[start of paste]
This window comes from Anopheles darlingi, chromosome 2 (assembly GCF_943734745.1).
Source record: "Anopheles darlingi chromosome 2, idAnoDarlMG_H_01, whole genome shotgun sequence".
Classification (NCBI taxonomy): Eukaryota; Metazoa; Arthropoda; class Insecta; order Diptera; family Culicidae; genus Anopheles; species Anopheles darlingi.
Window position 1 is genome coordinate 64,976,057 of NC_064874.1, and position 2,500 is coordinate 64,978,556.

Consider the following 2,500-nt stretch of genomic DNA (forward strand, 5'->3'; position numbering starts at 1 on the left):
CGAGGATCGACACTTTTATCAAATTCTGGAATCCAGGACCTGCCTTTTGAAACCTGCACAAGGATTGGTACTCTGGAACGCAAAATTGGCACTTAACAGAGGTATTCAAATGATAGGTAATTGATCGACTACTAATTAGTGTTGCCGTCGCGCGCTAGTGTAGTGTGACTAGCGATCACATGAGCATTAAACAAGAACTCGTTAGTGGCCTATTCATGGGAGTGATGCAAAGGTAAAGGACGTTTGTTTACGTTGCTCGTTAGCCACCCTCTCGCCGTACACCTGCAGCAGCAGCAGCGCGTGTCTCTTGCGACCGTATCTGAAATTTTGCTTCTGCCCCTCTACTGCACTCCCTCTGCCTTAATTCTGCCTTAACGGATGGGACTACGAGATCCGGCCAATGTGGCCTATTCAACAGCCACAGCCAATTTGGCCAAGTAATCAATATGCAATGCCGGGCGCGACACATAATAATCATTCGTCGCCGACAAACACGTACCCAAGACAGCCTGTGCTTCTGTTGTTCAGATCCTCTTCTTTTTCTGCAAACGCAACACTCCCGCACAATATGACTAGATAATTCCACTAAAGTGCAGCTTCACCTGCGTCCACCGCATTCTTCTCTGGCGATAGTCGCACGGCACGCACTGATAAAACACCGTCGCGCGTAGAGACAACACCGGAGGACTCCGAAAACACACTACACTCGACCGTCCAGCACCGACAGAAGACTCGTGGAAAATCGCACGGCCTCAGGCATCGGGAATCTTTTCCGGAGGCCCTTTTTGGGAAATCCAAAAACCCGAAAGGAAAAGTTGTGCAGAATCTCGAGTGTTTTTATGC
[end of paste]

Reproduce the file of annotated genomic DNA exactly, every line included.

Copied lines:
This window comes from Anopheles darlingi, chromosome 2 (assembly GCF_943734745.1).
Source record: "Anopheles darlingi chromosome 2, idAnoDarlMG_H_01, whole genome shotgun sequence".
Classification (NCBI taxonomy): Eukaryota; Metazoa; Arthropoda; class Insecta; order Diptera; family Culicidae; genus Anopheles; species Anopheles darlingi.
Window position 1 is genome coordinate 64,976,057 of NC_064874.1, and position 2,500 is coordinate 64,978,556.

Consider the following 2,500-nt stretch of genomic DNA (forward strand, 5'->3'; position numbering starts at 1 on the left):
CGAGGATCGACACTTTTATCAAATTCTGGAATCCAGGACCTGCCTTTTGAAACCTGCACAAGGATTGGTACTCTGGAACGCAAAATTGGCACTTAACAGAGGTATTCAAATGATAGGTAATTGATCGACTACTAATTAGTGTTGCCGTCGCGCGCTAGTGTAGTGTGACTAGCGATCACATGAGCATTAAACAAGAACTCGTTAGTGGCCTATTCATGGGAGTGATGCAAAGGTAAAGGACGTTTGTTTACGTTGCTCGTTAGCCACCCTCTCGCCGTACACCTGCAGCAGCAGCAGCGCGTGTCTCTTGCGACCGTATCTGAAATTTTGCTTCTGCCCCTCTACTGCACTCCCTCTGCCTTAATTCTGCCTTAACGGATGGGACTACGAGATCCGGCCAATGTGGCCTATTCAACAGCCACAGCCAATTTGGCCAAGTAATCAATATGCAATGCCGGGCGCGACACATAATAATCATTCGTCGCCGACAAACACGTACCCAAGACAGCCTGTGCTTCTGTTGTTCAGATCCTCTTCTTTTTCTGCAAACGCAACACTCCCGCACAATATGACTAGATAATTCCACTAAAGTGCAGCTTCACCTGCGTCCACCGCATTCTTCTCTGGCGATAGTCGCACGGCACGCACTGATAAAACACCGTCGCGCGTAGAGACAACACCGGAGGACTCCGAAAACACACTACACTCGACCGTCCAGCACCGACAGAAGACTCGTGGAAAATCGCACGGCCTCAGGCATCGGGAATCTTTTCCGGAGGCCCTTTTTGGGAAATCCAAAAACCCGAAAGGAAAAGTTGTGCAGAATCTCGAGTGTTTTTATGC